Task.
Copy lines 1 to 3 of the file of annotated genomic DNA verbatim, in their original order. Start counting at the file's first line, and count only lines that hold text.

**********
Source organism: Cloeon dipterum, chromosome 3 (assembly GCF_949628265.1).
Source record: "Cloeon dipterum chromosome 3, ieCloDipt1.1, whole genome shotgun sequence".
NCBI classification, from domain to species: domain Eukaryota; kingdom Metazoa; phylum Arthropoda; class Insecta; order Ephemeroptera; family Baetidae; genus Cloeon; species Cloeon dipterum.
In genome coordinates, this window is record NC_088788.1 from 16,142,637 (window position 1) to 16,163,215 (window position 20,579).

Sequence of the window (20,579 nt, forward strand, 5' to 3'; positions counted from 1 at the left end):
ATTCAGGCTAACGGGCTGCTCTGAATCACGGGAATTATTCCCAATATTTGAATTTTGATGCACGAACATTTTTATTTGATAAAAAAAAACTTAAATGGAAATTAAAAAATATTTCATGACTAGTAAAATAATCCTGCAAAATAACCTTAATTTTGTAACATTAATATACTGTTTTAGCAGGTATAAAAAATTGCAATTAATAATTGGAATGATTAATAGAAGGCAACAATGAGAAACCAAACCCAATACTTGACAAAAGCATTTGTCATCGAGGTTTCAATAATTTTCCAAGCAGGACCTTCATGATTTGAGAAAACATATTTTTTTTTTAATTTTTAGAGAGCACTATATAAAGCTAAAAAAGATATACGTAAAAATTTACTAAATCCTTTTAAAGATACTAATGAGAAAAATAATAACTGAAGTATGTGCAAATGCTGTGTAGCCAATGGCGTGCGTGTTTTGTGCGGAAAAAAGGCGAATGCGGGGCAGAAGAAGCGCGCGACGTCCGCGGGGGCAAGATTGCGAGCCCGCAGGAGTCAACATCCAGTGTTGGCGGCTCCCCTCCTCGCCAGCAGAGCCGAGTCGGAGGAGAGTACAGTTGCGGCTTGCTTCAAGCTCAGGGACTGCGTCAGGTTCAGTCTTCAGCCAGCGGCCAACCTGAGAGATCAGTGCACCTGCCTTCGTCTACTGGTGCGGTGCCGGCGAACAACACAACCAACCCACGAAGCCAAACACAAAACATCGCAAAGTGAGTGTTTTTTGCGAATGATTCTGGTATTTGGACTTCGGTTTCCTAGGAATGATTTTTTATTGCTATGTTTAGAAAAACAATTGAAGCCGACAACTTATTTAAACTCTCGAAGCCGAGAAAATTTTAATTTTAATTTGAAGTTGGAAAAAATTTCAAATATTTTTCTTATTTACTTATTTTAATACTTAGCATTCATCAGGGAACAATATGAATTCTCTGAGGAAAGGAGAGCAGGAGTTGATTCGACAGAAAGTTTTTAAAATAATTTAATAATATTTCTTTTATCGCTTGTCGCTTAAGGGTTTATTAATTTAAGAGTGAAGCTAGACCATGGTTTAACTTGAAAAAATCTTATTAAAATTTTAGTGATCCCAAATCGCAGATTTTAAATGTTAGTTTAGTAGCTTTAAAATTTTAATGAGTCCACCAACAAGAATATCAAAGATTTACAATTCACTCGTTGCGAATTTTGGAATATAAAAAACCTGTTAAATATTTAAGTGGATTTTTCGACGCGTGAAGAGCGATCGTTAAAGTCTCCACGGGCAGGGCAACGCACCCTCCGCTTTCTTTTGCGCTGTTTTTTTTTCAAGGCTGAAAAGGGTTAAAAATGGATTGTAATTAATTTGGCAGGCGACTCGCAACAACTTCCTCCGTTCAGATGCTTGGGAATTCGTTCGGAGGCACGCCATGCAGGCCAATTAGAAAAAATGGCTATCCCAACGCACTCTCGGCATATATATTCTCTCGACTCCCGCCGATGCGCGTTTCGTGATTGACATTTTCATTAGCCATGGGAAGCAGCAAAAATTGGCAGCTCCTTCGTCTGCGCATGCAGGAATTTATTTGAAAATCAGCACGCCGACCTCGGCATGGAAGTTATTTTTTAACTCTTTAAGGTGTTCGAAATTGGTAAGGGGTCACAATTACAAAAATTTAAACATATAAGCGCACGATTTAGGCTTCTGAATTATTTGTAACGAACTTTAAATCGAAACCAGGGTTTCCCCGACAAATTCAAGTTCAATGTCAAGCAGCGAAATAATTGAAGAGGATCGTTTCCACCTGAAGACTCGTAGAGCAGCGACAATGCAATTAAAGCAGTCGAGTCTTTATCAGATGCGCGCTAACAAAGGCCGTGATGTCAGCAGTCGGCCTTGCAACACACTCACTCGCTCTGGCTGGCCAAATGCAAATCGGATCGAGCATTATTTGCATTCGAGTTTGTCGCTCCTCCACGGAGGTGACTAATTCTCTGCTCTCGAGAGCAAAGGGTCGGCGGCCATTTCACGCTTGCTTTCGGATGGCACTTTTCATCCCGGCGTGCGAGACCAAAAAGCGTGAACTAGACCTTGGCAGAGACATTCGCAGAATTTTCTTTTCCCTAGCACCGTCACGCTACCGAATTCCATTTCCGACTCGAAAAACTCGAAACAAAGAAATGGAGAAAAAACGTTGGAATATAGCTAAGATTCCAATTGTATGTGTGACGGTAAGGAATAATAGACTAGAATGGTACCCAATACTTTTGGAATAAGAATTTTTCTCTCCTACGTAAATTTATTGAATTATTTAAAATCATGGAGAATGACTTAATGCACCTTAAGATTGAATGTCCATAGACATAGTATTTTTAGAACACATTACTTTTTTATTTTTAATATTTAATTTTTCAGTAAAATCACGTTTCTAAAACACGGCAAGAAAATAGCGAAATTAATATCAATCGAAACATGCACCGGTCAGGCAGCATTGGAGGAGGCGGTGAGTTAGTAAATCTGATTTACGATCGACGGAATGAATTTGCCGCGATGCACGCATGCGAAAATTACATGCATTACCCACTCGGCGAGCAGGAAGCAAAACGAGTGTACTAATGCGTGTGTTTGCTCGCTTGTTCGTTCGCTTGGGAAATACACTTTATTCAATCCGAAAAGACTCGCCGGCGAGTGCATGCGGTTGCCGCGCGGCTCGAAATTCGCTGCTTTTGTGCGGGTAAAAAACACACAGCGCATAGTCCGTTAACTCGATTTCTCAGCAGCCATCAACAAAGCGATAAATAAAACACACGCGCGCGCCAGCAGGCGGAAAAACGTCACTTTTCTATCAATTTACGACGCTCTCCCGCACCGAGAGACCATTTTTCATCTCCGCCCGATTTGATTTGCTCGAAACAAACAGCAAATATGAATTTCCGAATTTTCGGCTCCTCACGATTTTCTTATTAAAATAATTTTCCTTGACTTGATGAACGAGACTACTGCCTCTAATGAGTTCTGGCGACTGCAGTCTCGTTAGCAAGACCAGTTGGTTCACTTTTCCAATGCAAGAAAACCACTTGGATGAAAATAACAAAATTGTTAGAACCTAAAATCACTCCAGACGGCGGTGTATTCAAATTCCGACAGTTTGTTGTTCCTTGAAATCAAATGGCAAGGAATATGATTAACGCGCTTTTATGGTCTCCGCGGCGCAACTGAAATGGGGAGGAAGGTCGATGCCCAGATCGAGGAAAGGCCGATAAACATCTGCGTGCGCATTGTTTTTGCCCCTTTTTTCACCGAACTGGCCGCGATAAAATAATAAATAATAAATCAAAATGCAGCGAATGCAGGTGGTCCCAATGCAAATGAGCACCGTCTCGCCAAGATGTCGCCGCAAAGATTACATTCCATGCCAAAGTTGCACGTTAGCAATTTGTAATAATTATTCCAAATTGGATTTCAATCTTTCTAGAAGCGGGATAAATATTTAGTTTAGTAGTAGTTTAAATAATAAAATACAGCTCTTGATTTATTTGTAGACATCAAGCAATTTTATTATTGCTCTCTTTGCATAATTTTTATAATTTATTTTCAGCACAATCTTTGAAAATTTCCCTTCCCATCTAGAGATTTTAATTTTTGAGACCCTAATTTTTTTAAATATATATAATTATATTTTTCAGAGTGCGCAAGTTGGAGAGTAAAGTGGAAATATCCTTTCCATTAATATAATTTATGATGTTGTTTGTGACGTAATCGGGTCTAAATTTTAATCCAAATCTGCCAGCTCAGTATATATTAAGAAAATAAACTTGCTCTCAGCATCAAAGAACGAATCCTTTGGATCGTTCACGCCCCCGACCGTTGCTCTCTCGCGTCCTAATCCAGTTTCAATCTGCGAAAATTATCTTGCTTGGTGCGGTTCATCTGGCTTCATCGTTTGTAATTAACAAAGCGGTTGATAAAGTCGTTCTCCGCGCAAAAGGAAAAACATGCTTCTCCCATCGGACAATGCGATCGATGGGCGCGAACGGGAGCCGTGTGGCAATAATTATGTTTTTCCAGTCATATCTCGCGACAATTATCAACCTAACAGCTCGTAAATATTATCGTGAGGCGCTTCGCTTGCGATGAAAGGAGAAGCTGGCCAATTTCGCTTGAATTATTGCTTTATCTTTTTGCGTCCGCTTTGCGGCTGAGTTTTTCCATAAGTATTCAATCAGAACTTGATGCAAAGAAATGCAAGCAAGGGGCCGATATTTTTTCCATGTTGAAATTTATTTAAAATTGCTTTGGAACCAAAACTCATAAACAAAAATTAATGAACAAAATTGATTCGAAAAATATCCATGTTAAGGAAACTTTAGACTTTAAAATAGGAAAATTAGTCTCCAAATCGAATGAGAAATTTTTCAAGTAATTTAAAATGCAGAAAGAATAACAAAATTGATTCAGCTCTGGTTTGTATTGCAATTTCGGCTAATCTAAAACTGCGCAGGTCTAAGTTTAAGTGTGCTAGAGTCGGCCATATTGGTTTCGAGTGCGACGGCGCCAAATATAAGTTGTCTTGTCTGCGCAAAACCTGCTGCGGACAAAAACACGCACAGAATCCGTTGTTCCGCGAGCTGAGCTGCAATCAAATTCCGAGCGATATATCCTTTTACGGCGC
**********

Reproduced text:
Source organism: Cloeon dipterum, chromosome 3 (assembly GCF_949628265.1).
Source record: "Cloeon dipterum chromosome 3, ieCloDipt1.1, whole genome shotgun sequence".
NCBI classification, from domain to species: domain Eukaryota; kingdom Metazoa; phylum Arthropoda; class Insecta; order Ephemeroptera; family Baetidae; genus Cloeon; species Cloeon dipterum.